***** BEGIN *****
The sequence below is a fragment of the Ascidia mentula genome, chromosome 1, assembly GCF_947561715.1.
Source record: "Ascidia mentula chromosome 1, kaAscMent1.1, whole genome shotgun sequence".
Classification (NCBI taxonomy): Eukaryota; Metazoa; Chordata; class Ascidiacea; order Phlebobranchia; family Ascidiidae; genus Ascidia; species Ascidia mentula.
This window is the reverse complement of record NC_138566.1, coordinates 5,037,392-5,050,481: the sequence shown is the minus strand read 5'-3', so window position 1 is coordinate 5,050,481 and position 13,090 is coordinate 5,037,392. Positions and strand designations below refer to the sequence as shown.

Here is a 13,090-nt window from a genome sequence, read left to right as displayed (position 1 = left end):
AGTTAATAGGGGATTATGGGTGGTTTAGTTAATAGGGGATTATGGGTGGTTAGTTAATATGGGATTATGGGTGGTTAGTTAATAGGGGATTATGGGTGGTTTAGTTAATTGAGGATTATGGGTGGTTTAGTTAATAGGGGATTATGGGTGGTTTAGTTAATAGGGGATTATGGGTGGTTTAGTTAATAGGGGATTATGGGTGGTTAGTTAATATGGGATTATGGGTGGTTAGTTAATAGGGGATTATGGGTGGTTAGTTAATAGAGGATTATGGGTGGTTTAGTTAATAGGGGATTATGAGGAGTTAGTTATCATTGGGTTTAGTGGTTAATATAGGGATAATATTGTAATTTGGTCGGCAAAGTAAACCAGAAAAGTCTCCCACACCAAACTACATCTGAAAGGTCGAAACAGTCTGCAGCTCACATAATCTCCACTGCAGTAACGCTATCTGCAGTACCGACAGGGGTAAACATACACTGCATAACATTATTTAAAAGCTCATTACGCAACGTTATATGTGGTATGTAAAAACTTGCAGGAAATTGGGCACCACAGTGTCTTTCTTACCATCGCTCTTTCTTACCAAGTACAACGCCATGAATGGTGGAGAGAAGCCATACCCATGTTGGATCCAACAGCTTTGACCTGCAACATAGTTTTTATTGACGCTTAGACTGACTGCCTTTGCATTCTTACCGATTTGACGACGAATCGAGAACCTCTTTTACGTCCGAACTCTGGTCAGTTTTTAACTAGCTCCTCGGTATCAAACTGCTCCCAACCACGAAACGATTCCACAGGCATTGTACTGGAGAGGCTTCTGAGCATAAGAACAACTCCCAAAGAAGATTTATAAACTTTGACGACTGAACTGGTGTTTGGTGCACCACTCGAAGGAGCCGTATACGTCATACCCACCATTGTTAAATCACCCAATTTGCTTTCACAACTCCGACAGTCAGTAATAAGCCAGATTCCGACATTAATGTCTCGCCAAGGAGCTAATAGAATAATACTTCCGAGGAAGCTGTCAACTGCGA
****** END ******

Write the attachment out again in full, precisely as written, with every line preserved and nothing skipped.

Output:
The sequence below is a fragment of the Ascidia mentula genome, chromosome 1, assembly GCF_947561715.1.
Source record: "Ascidia mentula chromosome 1, kaAscMent1.1, whole genome shotgun sequence".
Classification (NCBI taxonomy): Eukaryota; Metazoa; Chordata; class Ascidiacea; order Phlebobranchia; family Ascidiidae; genus Ascidia; species Ascidia mentula.
This window is the reverse complement of record NC_138566.1, coordinates 5,037,392-5,050,481: the sequence shown is the minus strand read 5'-3', so window position 1 is coordinate 5,050,481 and position 13,090 is coordinate 5,037,392. Positions and strand designations below refer to the sequence as shown.

Here is a 13,090-nt window from a genome sequence, read left to right as displayed (position 1 = left end):
AGTTAATAGGGGATTATGGGTGGTTTAGTTAATAGGGGATTATGGGTGGTTAGTTAATATGGGATTATGGGTGGTTAGTTAATAGGGGATTATGGGTGGTTTAGTTAATTGAGGATTATGGGTGGTTTAGTTAATAGGGGATTATGGGTGGTTTAGTTAATAGGGGATTATGGGTGGTTTAGTTAATAGGGGATTATGGGTGGTTAGTTAATATGGGATTATGGGTGGTTAGTTAATAGGGGATTATGGGTGGTTAGTTAATAGAGGATTATGGGTGGTTTAGTTAATAGGGGATTATGAGGAGTTAGTTATCATTGGGTTTAGTGGTTAATATAGGGATAATATTGTAATTTGGTCGGCAAAGTAAACCAGAAAAGTCTCCCACACCAAACTACATCTGAAAGGTCGAAACAGTCTGCAGCTCACATAATCTCCACTGCAGTAACGCTATCTGCAGTACCGACAGGGGTAAACATACACTGCATAACATTATTTAAAAGCTCATTACGCAACGTTATATGTGGTATGTAAAAACTTGCAGGAAATTGGGCACCACAGTGTCTTTCTTACCATCGCTCTTTCTTACCAAGTACAACGCCATGAATGGTGGAGAGAAGCCATACCCATGTTGGATCCAACAGCTTTGACCTGCAACATAGTTTTTATTGACGCTTAGACTGACTGCCTTTGCATTCTTACCGATTTGACGACGAATCGAGAACCTCTTTTACGTCCGAACTCTGGTCAGTTTTTAACTAGCTCCTCGGTATCAAACTGCTCCCAACCACGAAACGATTCCACAGGCATTGTACTGGAGAGGCTTCTGAGCATAAGAACAACTCCCAAAGAAGATTTATAAACTTTGACGACTGAACTGGTGTTTGGTGCACCACTCGAAGGAGCCGTATACGTCATACCCACCATTGTTAAATCACCCAATTTGCTTTCACAACTCCGACAGTCAGTAATAAGCCAGATTCCGACATTAATGTCTCGCCAAGGAGCTAATAGAATAATACTTCCGAGGAAGCTGTCAACTGCGA